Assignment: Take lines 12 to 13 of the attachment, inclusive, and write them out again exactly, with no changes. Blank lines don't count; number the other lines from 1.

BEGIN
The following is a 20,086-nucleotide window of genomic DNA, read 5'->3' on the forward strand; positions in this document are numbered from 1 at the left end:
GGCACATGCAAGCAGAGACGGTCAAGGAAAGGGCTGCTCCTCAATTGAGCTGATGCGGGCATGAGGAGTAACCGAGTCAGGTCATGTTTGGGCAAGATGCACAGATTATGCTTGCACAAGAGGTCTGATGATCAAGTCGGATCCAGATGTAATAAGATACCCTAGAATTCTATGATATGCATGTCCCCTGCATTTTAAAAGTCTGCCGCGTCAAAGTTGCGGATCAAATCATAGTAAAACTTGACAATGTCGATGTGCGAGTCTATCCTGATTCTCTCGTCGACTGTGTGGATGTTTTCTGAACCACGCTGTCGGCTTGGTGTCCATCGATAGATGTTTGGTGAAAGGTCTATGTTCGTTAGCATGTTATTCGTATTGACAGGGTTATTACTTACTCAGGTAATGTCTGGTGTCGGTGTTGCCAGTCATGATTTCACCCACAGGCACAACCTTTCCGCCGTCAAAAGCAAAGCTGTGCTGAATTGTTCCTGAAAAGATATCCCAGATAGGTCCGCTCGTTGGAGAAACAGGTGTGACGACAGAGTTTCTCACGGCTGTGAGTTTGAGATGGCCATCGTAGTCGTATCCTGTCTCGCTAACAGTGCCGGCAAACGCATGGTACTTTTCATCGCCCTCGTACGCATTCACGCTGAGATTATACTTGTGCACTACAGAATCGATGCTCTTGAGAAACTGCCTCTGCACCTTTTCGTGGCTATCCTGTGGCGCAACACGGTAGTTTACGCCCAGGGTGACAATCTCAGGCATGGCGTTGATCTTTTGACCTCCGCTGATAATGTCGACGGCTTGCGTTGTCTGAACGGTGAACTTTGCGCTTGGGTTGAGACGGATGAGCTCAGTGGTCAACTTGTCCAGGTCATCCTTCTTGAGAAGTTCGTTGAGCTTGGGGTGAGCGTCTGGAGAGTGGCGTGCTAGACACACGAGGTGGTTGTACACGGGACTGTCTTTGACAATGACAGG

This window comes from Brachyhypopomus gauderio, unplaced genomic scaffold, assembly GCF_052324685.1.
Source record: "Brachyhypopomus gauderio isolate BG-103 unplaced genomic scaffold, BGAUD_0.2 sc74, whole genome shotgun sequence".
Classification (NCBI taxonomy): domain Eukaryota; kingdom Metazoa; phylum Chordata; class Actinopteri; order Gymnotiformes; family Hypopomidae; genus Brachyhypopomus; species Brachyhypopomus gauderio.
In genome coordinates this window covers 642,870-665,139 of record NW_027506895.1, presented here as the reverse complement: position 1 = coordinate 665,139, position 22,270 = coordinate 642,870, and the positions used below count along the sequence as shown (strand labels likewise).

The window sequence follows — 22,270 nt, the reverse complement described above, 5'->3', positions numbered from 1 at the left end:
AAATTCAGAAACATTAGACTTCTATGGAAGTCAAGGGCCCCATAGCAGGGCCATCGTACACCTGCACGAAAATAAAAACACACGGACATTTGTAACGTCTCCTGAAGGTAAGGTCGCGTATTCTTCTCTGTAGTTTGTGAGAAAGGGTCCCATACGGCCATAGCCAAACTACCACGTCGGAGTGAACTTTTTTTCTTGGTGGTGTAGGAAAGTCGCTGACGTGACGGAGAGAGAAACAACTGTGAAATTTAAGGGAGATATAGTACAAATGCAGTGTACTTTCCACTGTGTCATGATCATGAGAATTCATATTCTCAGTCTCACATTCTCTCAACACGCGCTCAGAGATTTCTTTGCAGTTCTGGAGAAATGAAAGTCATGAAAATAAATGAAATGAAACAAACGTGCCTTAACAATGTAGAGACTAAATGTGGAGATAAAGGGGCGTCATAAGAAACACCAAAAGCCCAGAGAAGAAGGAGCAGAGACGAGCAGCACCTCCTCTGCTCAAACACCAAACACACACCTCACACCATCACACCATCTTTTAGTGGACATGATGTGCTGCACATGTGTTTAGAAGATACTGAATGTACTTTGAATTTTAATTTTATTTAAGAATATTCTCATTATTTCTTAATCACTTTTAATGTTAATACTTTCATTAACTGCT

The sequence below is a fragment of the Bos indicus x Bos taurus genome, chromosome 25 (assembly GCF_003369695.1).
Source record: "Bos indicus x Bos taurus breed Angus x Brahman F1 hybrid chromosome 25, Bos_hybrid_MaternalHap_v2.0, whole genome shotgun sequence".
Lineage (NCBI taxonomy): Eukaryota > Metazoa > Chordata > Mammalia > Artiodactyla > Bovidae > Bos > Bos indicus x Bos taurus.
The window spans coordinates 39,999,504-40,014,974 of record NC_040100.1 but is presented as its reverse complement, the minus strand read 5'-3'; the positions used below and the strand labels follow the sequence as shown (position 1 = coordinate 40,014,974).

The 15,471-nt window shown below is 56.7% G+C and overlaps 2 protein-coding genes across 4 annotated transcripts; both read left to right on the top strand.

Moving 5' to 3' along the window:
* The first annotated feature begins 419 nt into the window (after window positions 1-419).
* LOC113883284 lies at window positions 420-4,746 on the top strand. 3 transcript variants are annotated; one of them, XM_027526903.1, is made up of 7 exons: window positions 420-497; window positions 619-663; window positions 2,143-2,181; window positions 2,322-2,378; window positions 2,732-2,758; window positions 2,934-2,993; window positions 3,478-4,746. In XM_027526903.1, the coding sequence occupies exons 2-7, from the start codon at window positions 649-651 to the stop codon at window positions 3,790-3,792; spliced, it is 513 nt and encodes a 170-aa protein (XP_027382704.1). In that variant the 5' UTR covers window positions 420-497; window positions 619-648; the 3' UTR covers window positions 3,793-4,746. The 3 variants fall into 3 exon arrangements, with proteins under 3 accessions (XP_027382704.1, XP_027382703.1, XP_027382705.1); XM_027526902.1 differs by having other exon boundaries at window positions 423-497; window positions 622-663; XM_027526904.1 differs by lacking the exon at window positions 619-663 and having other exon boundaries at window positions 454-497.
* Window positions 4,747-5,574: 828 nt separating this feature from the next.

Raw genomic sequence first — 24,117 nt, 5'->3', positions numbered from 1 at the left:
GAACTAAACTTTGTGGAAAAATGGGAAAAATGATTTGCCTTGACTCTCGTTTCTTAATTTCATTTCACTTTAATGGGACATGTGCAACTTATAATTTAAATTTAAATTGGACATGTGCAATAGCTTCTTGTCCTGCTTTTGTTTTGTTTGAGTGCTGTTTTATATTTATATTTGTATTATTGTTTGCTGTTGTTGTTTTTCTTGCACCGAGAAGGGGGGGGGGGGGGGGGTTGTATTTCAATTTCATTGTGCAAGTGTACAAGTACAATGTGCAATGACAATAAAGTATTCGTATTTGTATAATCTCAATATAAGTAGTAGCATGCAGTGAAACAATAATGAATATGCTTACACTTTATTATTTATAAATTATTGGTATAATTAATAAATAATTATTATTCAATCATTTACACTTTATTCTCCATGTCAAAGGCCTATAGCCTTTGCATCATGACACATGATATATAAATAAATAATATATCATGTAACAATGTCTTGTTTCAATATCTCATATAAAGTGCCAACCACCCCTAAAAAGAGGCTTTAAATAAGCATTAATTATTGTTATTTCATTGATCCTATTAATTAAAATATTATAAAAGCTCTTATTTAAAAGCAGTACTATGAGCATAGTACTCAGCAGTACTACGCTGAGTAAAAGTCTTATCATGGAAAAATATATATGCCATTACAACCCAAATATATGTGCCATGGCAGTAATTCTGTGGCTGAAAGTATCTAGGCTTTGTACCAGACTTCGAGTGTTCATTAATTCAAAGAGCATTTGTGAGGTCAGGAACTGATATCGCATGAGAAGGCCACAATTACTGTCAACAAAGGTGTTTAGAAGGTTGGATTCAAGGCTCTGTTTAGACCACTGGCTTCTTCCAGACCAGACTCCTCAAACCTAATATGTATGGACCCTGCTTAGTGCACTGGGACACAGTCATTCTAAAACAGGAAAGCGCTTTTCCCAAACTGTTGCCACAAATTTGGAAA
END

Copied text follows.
The window spans coordinates 39,999,504-40,014,974 of record NC_040100.1 but is presented as its reverse complement, the minus strand read 5'-3'; the positions used below and the strand labels follow the sequence as shown (position 1 = coordinate 40,014,974).

The 15,471-nt window shown below is 56.7% G+C and overlaps 2 protein-coding genes across 4 annotated transcripts; both read left to right on the top strand.